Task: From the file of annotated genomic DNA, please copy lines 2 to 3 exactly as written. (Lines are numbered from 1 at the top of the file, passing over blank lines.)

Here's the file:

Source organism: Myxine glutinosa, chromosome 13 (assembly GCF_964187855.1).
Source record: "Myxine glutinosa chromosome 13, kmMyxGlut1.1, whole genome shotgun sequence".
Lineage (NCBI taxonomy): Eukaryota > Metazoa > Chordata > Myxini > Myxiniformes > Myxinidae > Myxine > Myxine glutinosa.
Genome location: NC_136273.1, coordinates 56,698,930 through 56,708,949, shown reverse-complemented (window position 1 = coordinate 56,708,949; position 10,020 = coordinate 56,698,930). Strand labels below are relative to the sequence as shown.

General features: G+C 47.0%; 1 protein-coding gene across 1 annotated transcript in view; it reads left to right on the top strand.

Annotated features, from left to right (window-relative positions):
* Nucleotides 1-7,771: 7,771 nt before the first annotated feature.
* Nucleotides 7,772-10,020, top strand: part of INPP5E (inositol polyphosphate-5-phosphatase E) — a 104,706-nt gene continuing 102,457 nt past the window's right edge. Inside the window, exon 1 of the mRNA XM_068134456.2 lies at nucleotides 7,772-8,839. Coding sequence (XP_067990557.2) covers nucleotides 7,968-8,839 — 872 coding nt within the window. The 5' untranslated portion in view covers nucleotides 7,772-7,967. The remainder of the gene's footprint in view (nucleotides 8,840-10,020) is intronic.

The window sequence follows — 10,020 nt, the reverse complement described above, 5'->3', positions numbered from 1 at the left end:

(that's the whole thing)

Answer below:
Source record: "Myxine glutinosa chromosome 13, kmMyxGlut1.1, whole genome shotgun sequence".
Lineage (NCBI taxonomy): Eukaryota > Metazoa > Chordata > Myxini > Myxiniformes > Myxinidae > Myxine > Myxine glutinosa.